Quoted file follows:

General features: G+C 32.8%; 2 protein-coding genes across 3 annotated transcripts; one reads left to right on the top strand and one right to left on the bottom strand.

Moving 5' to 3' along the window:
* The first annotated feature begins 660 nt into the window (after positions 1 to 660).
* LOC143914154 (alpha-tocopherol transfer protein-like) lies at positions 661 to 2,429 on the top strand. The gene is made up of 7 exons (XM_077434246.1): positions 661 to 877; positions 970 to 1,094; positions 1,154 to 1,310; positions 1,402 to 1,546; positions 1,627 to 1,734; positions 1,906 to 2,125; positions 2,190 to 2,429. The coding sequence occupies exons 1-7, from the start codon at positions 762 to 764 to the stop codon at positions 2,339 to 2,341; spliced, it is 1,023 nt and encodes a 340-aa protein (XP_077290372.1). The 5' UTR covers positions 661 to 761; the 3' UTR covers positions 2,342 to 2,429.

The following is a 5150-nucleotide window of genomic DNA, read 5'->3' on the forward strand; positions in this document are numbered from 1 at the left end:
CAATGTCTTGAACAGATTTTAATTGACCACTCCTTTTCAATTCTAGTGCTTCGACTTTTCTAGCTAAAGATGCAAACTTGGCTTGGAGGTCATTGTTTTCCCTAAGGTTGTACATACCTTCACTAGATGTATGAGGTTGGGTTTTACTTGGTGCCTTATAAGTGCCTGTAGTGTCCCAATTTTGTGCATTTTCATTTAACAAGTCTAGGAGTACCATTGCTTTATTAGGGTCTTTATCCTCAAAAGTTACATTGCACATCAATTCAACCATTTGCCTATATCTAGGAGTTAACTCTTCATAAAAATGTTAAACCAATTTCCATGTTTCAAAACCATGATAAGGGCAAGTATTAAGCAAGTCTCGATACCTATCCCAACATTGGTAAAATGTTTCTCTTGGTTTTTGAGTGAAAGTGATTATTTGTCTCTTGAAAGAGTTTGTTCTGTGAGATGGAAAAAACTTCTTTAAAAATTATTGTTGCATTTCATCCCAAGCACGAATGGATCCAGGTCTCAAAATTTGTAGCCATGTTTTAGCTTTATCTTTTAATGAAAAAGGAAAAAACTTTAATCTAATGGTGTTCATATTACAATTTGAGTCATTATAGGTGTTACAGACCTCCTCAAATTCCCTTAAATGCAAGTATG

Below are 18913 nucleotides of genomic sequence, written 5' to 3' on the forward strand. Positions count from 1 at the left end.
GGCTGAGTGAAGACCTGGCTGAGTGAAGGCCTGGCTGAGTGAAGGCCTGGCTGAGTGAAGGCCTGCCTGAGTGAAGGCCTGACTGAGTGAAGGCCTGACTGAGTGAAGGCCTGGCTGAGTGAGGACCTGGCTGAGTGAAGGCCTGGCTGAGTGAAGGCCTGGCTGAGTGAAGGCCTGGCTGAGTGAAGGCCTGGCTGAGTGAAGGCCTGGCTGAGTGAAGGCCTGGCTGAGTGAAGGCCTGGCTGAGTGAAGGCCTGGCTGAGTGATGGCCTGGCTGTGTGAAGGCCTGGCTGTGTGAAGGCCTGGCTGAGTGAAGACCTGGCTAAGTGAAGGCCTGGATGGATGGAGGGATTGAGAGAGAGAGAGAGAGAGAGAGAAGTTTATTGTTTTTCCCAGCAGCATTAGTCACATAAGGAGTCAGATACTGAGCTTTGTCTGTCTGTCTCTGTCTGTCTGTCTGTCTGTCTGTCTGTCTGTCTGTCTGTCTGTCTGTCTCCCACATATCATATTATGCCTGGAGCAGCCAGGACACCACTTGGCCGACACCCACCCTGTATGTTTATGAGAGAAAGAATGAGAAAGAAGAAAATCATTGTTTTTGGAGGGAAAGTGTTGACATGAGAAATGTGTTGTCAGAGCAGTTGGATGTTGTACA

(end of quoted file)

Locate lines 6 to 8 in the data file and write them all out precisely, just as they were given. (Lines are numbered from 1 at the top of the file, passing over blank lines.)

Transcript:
CAATGTCTTGAACAGATTTTAATTGACCACTCCTTTTCAATTCTAGTGCTTCGACTTTTCTAGCTAAAGATGCAAACTTGGCTTGGAGGTCATTGTTTTCCCTAAGGTTGTACATACCTTCACTAGATGTATGAGGTTGGGTTTTACTTGGTGCCTTATAAGTGCCTGTAGTGTCCCAATTTTGTGCATTTTCATTTAACAAGTCTAGGAGTACCATTGCTTTATTAGGGTCTTTATCCTCAAAAGTTACATTGCACATCAATTCAACCATTTGCCTATATCTAGGAGTTAACTCTTCATAAAAATGTTAAACCAATTTCCATGTTTCAAAACCATGATAAGGGCAAGTATTAAGCAAGTCTCGATACCTATCCCAACATTGGTAAAATGTTTCTCTTGGTTTTTGAGTGAAAGTGATTATTTGTCTCTTGAAAGAGTTTGTTCTGTGAGATGGAAAAAACTTCTTTAAAAATTATTGTTGCATTTCATCCCAAGCACGAATGGATCCAGGTCTCAAAATTTGTAGCCATGTTTTAGCTTTATCTTTTAATGAAAAAGGAAAAAACTTTAATCTAATGGTGTTCATATTACAATTTGAGTCATTATAGGTGTTACAGACCTCCTCAAATTCCCTTAAATGCAAGTATG

Below are 18913 nucleotides of genomic sequence, written 5' to 3' on the forward strand. Positions count from 1 at the left end.
GGCTGAGTGAAGACCTGGCTGAGTGAAGGCCTGGCTGAGTGAAGGCCTGGCTGAGTGAAGGCCTGCCTGAGTGAAGGCCTGACTGAGTGAAGGCCTGACTGAGTGAAGGCCTGGCTGAGTGAGGACCTGGCTGAGTGAAGGCCTGGCTGAGTGAAGGCCTGGCTGAGTGAAGGCCTGGCTGAGTGAAGGCCTGGCTGAGTGAAGGCCTGGCTGAGTGAAGGCCTGGCTGAGTGAAGGCCTGGCTGAGTGAAGGCCTGGCTGAGTGATGGCCTGGCTGTGTGAAGGCCTGGCTGTGTGAAGGCCTGGCTGAGTGAAGACCTGGCTAAGTGAAGGCCTGGATGGATGGAGGGATTGAGAGAGAGAGAGAGAGAGAGAGAAGTTTATTGTTTTTCCCAGCAGCATTAGTCACATAAGGAGTCAGATACTGAGCTTTGTCTGTCTGTCTCTGTCTGTCTGTCTGTCTGTCTGTCTGTCTGTCTGTCTGTCTGTCTGTCTCCCACATATCATATTATGCCTGGAGCAGCCAGGACACCACTTGGCCGACACCCACCCTGTATGTTTATGAGAGAAAGAATGAGAAAGAAGAAAATCATTGTTTTTGGAGGGAAAGTGTTGACATGAGAAATGTGTTGTCAGAGCAGTTGGATGTTGTACA